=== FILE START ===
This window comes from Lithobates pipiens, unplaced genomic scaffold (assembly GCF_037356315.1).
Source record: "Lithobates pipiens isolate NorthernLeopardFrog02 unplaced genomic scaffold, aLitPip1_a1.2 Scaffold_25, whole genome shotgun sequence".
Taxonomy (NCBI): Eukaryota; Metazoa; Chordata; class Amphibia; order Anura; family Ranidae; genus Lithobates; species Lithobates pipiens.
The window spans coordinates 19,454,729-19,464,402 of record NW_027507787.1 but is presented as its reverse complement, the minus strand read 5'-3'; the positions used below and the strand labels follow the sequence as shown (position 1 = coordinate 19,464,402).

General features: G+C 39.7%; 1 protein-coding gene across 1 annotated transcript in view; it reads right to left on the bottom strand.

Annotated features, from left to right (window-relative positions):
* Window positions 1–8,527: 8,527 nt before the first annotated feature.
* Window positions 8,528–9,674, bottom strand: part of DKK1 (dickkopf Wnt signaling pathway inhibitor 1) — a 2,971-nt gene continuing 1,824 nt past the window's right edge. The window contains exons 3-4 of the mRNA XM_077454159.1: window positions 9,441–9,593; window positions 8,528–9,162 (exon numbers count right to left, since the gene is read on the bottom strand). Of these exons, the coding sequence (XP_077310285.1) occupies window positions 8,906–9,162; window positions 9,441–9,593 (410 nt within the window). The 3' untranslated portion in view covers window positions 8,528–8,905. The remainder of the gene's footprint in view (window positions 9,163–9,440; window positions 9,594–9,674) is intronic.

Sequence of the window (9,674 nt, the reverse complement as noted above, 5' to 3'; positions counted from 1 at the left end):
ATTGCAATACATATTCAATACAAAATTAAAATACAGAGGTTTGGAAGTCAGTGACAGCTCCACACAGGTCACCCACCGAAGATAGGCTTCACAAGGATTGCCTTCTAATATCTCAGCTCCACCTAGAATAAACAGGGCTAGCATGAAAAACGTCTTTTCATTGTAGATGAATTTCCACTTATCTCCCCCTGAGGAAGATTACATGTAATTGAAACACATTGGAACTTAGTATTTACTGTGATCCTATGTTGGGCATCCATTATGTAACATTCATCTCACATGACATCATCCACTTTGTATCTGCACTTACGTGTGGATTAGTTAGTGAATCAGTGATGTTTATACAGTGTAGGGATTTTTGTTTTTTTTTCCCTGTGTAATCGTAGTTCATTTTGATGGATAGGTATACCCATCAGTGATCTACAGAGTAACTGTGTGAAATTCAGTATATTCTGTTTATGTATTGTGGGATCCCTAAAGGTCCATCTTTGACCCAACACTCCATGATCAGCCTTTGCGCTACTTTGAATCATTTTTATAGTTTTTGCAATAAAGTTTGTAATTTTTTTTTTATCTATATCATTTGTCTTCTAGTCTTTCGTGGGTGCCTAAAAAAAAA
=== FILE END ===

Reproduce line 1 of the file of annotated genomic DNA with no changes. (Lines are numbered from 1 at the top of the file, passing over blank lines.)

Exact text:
This window comes from Lithobates pipiens, unplaced genomic scaffold (assembly GCF_037356315.1).